Lyndsay Siegel ’00

DEGREE: B.A. in American studies and film studies

JOB TITLE: CEO and founder, Tradecraft 

FAVORITE TRINITY MEMORY: When Parliament played on the Main Quad lawn … it was pouring rain, and as soon as they started playing, the sun came out!

What is Tradecraft?
Tradecraft is a real estate renovation and investment company based in Los Angeles with arms in San Francisco and New York.

How did you get started in your field? 
Like many kids at liberal arts colleges, I wasn’t sure what my ultimate career goals were when I started school. I always had been interested in art and design and had come from a family of aesthetes, so I knew it might be something in that realm. After a number of years working in music and event marketing, I decided to realize my original passions more clearly. A friend in Los Angeles had been buying distressed properties for resale, and I immediately knew this was something in which I’d excel. Over the course of about 1½ years, I segued out of entertainment and focused on real estate and design full time. 

Why did you found Tradecraft? 
The world of renovating real estate is often done in a freelance capacity because there are so many methods of going about it. I knew almost off the bat that I needed control of the overall look and feel of my projects, so being my own boss was a no-brainer. Tradecraft reflects my independent and creative spirit. 

What do you enjoy most about your work? 
I get to decide with whom I work without having to deal with the bureaucracy of hierarchy and corporate ladders. I also love the blend of business strategy and creativity. 

What are the biggest challenges you face? 
Managing cash flow and buying properties at the right price knowing the cost that I’ll need to purchase and renovate them. Also, underestimating the funds that I’ll have to put into fixing a home.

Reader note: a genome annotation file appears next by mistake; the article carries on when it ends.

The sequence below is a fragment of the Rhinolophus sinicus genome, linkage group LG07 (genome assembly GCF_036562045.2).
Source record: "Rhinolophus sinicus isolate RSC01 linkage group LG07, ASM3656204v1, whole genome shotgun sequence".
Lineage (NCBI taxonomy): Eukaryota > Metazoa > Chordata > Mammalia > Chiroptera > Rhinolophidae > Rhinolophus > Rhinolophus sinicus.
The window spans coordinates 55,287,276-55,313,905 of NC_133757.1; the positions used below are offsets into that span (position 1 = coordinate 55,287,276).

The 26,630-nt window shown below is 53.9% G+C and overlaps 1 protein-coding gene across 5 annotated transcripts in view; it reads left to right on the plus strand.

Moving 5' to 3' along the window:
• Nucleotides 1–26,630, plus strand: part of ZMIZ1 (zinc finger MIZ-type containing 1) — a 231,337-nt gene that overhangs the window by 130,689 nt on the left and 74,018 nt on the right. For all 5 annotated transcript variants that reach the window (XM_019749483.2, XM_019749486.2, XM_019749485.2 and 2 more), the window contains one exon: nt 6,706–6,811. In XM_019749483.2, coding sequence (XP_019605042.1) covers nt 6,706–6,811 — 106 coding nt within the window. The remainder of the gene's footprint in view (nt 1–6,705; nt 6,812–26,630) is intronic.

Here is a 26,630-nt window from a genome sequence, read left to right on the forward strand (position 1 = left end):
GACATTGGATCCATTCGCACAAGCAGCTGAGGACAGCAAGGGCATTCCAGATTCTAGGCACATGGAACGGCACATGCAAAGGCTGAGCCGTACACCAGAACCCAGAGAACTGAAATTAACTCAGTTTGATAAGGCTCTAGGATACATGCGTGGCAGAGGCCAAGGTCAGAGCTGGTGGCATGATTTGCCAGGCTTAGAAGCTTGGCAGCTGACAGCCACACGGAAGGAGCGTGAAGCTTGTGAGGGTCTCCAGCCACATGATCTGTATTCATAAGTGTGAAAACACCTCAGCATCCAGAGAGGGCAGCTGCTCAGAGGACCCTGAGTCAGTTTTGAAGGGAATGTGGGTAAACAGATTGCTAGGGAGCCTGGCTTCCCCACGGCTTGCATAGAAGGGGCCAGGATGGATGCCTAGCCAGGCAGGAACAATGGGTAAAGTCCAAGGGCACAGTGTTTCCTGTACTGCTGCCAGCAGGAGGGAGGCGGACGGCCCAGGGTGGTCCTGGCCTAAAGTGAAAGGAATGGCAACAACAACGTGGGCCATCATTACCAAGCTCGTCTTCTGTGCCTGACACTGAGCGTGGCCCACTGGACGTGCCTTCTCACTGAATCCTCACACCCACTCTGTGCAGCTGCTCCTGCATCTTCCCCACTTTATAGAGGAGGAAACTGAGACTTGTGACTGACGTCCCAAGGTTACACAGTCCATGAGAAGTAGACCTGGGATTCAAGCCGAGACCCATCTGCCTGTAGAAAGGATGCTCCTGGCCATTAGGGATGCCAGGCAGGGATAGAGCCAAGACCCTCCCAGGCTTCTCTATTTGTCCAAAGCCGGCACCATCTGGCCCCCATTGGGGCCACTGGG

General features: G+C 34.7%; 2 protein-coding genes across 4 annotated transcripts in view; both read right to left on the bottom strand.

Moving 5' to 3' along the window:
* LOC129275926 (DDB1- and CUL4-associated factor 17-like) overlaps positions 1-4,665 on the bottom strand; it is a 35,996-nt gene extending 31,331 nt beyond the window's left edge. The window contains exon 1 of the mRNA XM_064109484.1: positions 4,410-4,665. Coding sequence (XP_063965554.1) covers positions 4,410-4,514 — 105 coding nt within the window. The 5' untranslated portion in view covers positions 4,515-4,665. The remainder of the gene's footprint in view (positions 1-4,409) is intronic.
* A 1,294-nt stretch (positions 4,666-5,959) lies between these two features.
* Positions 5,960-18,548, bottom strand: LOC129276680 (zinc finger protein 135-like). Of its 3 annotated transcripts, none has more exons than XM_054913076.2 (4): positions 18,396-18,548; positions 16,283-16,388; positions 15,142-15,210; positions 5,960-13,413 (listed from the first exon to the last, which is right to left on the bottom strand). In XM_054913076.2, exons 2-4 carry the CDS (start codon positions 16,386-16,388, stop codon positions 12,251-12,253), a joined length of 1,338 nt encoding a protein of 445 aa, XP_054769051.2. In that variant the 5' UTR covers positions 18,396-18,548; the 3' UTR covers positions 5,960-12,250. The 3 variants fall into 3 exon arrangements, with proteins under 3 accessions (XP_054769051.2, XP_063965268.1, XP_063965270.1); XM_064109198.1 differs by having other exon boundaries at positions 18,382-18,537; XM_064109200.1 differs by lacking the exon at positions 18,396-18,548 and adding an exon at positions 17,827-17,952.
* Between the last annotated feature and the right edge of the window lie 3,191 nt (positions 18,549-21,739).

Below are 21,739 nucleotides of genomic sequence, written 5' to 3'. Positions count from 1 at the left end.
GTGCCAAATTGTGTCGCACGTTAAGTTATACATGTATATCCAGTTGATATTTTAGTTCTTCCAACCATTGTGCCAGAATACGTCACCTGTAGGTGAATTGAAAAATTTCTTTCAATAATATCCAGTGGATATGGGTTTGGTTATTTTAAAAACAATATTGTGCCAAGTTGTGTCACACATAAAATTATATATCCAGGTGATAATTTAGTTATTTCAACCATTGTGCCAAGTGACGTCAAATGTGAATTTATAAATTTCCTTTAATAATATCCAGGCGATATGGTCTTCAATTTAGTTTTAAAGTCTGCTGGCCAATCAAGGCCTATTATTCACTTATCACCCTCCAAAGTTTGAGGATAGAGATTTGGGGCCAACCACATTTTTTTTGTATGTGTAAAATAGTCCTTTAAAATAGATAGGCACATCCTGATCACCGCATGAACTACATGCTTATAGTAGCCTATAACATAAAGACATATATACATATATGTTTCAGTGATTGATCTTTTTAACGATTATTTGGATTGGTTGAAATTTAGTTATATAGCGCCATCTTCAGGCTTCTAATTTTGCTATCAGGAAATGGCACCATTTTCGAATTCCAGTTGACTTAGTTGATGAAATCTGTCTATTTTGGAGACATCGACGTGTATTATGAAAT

What advice would you give today’s students who might be interested in a future in your field? 
I would advise students to talk to as many experienced people as possible from disciplines related to building, architecture, design, and real estate. It’s a big field with many paths, and hearing firsthand is always best. It’s also an industry that doesn’t have a straightforward education trajectory, so I think if you have the ability to do an internship or paid job in one of these areas, it’s a great way to see into the biz. 

Was there a professor who was particularly influential?
Definitely Cheryl Greenberg [now Paul E. Raether Distinguished Professor of History]. She helped guide me while at Trinity and beyond. We’ve kept in touch all of these years. She was a big influence on me because she helped me discover that I could do anything regardless of what I was studying in school. She encouraged me to explore the world. 

What was the most memorable course you took at Trinity? Why?  
It’s a tough choice, but “Italian Cinema” and my art classes come to mind. They enabled me to analyze my visual surroundings in a deeper way and become more intuitive. I think they also made me a more culturally aware person, which is helpful in any business where you interact with a wide array of people from different backgrounds.